Chris Froome is determined that his Tour de France title this year is just the start of a run of dominance in cycling’s greatest race.
The 28-year-old barely gave his rivals a sniff during the 100th Tour, and has warned them he believes he has still to reach his peak.
“If I look at my career now and what my ambitions are as a pro cyclist, to come and target the Tour has got to be the biggest goal,” he said.
“To be able to do that year after year through your prime period, that has got to be what my main focus is on.”
This year’s mountainous Tour route - criticised by some for being too tough as it deadened the yellow jersey battle in the final week, riders too exhausted to fight one another - suited Froome’s climbing ability.
But the man who finished second to Sir Bradley Wiggins in a support role on last year’s flatter parcours is confident he can handle most things the Tour might throw at him.
“I’d like to think I’m well balanced,” he said. “I can time trial reasonably, I can climb pretty well, I can’t see what else they can put in the Tour that I would struggle with so I’d like to think I can come back every year.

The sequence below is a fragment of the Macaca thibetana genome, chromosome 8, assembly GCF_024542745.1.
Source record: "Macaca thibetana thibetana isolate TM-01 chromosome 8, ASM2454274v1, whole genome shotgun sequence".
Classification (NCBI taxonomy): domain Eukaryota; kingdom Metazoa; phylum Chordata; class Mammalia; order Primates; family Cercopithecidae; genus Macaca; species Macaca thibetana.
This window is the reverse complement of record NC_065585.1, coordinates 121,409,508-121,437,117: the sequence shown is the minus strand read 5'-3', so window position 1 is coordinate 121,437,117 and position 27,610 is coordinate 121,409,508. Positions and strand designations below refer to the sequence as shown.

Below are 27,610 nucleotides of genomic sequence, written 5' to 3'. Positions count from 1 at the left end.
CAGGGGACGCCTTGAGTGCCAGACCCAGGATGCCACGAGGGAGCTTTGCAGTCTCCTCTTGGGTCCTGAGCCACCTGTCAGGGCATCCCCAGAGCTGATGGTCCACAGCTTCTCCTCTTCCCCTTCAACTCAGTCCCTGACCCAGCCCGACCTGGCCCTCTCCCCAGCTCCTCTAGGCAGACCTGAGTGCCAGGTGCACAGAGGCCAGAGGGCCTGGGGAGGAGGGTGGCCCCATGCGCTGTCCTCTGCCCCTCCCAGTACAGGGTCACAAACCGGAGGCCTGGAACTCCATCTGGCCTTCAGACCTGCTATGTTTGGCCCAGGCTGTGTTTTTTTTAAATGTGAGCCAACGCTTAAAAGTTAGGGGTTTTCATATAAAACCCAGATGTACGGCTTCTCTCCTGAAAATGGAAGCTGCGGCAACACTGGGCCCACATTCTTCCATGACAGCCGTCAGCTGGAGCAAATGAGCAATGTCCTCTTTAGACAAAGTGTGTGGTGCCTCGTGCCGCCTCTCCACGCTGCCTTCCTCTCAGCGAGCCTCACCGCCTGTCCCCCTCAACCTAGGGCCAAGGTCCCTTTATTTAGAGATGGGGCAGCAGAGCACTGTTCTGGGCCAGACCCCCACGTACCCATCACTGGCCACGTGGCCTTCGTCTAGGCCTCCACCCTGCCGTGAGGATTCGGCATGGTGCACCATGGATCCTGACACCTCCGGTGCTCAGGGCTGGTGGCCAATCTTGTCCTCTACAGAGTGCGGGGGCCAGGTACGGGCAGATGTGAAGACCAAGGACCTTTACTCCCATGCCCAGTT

“This success here has set an amazing platform for me. Going forward, everything I’ve done building up to here, it really has been a massive learning experience as much as this Tour itself has been.
“It would be a shame not to carry that experience forward and use it in future editions.”
Kenya, birthplace of Tour de France winner Chris Froome, celebrated his victory yesterday but expressed regret he chose to fly a British and not Kenyan flag on the podium.
“Why did we let him go? Now the glory goes to UK,” wrote Allan Buluku in Kenya’s Daily Nation newspaper. “But no matter, he has done Kenya proud. Congratulations Froome, we salute you.”
The Tour champion spent his childhood learning to ride in Nairobi before moving to South Africa as a teenager. While many Kenyans bicycle, few do so competitively, and Froome was little known before his win.